What do we know?
Unfortunately, many Spring vacation schemes and open days have been affected. We are now just starting to hear news of the summer schemes; some are moving to shorter, virtual offerings and others are being cancelled. In some cases students are being offered Training Contracts and others offered alternative later vacation schemes. Useful lists of those who have so far confirmed the delay or cancellation of their schemes may be found on lawcareers.net and Chambers Student or on NextStepSupport
We are still to hear any concrete news on plans for the next recruitment cycle (2020/21). It is still very early days for these decisions although the long lead times associated with hiring solicitors may allow for some flexibility in this sector. From reading the news, it looks like many firms are taking action, much as they did in the last recession to maintain their businesses, such as delaying/cancelling partner dividends, reducing the working hours of associates and redeploying/furloughing other staff. We hope this will mean that they are in a better position to hire in due course but it will no doubt be a mixed picture when things resume, dependent on so many factors.
You may find the SRA’s Covid-19 Q&A section useful
With regard to the Bar, you may well have seen this report by the Bar Council. It looks likely that we will see an impact on numbers of pupillages, especially in some areas of the Bar. Mini pupillages have already been affected.
Bar Course Aptitude Test (BCAT)
The Bar Standards Board (BSB) are aware that there may be students intending to start the Bar course this autumn who have not completed the BCAT. They are working to find a solution to enable these students to commence their training and will publish details on their website once available.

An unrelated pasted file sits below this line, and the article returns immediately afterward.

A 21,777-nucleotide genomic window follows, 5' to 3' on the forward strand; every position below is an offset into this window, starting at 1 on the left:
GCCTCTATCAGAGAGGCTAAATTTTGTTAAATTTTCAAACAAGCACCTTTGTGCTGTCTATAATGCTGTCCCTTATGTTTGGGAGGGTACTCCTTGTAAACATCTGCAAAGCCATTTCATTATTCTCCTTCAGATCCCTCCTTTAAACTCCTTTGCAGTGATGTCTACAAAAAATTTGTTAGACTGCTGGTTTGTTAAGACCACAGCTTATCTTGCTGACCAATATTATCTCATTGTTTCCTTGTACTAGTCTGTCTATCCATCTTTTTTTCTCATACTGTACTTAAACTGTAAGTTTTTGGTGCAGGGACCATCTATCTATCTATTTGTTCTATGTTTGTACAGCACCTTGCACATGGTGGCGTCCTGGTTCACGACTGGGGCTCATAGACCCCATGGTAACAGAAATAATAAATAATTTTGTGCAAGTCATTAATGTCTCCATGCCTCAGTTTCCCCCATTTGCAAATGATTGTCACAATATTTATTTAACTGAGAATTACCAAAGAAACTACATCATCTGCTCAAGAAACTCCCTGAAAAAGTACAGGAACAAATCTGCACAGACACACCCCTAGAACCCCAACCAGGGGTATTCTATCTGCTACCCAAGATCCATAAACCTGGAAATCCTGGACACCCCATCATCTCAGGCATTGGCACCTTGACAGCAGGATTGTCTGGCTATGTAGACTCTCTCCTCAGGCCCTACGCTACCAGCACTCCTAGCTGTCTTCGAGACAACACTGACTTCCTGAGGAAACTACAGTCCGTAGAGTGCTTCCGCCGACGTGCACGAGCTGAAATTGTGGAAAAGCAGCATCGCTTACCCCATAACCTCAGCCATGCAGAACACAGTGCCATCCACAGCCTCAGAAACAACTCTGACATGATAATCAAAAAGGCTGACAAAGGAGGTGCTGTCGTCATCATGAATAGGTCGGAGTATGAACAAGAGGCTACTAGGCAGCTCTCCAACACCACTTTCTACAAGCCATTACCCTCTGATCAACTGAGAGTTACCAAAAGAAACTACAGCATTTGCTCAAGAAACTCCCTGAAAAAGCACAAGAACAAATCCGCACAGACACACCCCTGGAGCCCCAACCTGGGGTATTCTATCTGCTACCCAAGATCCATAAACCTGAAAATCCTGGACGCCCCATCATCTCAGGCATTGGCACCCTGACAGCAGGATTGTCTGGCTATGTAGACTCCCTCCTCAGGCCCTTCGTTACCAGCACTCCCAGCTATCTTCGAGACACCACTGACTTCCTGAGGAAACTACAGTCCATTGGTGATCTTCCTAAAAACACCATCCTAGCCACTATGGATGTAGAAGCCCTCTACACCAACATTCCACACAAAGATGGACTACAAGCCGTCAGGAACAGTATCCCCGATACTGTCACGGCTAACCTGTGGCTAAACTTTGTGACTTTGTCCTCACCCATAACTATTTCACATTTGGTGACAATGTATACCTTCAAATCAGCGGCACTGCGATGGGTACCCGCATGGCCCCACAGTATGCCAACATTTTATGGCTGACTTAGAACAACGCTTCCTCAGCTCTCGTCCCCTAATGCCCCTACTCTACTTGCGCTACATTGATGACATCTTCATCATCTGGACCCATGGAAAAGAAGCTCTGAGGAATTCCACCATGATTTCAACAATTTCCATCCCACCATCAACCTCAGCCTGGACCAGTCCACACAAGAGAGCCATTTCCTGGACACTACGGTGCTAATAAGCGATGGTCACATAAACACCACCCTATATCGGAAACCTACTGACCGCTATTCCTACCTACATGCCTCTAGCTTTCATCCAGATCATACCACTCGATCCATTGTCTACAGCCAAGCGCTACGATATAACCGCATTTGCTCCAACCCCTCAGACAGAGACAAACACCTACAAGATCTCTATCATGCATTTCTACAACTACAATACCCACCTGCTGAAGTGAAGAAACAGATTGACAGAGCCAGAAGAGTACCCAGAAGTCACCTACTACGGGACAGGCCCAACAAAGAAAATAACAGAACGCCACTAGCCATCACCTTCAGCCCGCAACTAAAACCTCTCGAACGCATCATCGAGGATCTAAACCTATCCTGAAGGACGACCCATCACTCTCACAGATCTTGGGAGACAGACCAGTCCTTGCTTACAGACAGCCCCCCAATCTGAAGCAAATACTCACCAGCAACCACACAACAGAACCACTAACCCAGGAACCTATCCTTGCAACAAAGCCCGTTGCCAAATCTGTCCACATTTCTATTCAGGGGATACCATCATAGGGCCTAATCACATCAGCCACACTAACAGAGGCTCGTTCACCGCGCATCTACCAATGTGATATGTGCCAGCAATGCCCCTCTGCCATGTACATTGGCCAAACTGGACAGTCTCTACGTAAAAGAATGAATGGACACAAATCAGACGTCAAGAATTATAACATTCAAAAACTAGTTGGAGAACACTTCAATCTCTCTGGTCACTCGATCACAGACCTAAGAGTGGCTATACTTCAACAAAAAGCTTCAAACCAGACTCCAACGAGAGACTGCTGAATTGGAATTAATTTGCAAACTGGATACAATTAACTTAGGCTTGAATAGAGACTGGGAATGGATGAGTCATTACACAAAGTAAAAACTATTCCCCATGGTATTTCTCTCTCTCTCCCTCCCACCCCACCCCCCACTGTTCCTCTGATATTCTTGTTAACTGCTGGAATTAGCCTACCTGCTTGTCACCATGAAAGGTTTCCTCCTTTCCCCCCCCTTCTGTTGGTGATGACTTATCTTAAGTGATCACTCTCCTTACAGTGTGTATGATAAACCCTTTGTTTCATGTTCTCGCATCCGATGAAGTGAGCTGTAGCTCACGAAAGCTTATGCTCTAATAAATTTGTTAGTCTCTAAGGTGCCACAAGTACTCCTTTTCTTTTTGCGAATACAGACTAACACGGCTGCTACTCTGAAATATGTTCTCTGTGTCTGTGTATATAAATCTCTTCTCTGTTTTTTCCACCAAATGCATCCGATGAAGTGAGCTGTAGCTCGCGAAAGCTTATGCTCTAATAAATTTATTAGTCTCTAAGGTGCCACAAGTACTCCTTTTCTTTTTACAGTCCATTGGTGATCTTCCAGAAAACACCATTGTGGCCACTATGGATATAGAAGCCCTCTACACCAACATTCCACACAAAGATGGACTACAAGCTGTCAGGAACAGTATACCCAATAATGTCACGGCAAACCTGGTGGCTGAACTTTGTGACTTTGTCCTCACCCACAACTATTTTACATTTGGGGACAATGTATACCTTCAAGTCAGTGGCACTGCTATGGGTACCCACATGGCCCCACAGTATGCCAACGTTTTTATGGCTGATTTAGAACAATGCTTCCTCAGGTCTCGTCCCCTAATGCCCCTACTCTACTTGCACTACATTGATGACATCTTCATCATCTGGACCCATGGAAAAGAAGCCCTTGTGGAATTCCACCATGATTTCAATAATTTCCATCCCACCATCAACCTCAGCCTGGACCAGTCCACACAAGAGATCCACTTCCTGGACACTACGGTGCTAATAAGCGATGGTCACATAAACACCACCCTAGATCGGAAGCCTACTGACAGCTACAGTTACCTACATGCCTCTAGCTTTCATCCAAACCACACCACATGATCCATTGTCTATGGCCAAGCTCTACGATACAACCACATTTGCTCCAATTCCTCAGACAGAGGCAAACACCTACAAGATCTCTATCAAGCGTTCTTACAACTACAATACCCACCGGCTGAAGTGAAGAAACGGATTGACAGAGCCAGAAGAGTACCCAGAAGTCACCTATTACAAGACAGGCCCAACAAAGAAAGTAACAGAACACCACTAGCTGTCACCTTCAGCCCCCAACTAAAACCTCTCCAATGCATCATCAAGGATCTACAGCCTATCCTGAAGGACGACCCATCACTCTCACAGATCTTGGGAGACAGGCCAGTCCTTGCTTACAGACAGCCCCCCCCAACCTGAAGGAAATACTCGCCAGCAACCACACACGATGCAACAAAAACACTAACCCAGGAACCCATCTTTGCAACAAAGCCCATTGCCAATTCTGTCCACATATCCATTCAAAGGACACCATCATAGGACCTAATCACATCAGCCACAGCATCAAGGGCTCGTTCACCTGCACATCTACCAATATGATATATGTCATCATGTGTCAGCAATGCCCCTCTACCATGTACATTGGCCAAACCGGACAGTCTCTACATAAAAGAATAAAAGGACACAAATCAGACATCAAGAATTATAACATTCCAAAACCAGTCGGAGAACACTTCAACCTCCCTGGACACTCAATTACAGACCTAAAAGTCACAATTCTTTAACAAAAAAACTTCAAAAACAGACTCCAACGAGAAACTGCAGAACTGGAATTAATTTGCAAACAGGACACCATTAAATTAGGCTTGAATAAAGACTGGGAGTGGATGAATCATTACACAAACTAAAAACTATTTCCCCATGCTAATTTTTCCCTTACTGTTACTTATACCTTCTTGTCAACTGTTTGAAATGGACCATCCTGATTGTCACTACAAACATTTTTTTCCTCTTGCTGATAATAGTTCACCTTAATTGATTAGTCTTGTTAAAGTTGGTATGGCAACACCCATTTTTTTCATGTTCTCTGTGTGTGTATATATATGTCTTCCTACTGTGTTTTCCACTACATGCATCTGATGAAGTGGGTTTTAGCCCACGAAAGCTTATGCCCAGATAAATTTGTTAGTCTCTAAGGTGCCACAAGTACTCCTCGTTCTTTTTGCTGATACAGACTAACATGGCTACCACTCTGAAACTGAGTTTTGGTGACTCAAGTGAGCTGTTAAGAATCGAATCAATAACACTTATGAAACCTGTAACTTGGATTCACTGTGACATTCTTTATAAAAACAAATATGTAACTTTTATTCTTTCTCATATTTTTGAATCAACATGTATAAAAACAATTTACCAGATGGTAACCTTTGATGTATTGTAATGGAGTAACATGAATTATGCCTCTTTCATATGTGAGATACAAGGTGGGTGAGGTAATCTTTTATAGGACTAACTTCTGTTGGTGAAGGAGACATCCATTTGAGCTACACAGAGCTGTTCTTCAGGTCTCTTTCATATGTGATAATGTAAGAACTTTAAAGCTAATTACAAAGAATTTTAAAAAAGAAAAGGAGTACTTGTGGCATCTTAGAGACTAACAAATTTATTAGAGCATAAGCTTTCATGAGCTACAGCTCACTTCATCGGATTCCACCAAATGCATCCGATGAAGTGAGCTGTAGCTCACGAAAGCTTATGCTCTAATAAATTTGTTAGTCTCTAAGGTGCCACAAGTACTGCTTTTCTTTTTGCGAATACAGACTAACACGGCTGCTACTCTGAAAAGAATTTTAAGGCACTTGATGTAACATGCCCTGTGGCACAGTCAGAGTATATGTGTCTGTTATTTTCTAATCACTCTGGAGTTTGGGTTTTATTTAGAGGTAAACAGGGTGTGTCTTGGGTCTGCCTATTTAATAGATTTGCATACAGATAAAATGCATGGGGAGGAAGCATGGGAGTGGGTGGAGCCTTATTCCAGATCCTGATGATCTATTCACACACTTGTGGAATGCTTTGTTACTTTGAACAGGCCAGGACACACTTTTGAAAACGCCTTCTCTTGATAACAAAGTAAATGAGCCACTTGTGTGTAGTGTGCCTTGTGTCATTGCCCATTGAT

How can we help students in the meantime?
Virtual work experience
In the face of cancelled work experience, many students may turn online to boost their employability and so here is a quick reminder about InsideSherpa, a free platform hosting virtual work experience for students from law firms including Pinsent Masons, White & Case, Baker McKenzie and Linklaters. It originates in Australia but is open to and potentially valuable to all.
Building skills through online courses
As well as anything your university has to offer, the Government has also just launched this new platform for free digital skills courses https://theskillstoolkit.
You are also probably aware of Future Learn which has a variety of free courses
Volunteering /Temporary jobs/Remote Internships
The skills required for law can be built up beyond the legal sector! It is highly likely that future employers will recognise that their incoming graduates may well have taken up jobs or done volunteering in places they might not have planned!
Researching the profession
There are very many sites that exist to help students navigate the legal sector – but this is a quick reminder that the LPTG have developed a Resources Guide for Law:
In addition, legal blogs offer a useful way to develop useful insights into the professions, and Chambers Student maintain a comprehensive list here.
Post Grad Professional Legal Study
If students are considering law as a career they can take part in a virtual open day with the School on 10 June about the Legal Practice Course (LPC). Booking link here.
The Inns of Court School of Advocacy have also produced a new document to help students understand the changes happening to Bar courses and to support them in evaluating which one might suit best. You can access this document from their website
There is also a useful summary of the Bar courses in April’s edition of Counsel
Application and Interview Support: As well as receiving application and interview support from Careers Advisers students can also take advantage of free online sessions and videos provided by law firms and education providers. Here are some examples from Shearman and Sterling’s blog and “Whiteboard Wednesday” videos but there are many others.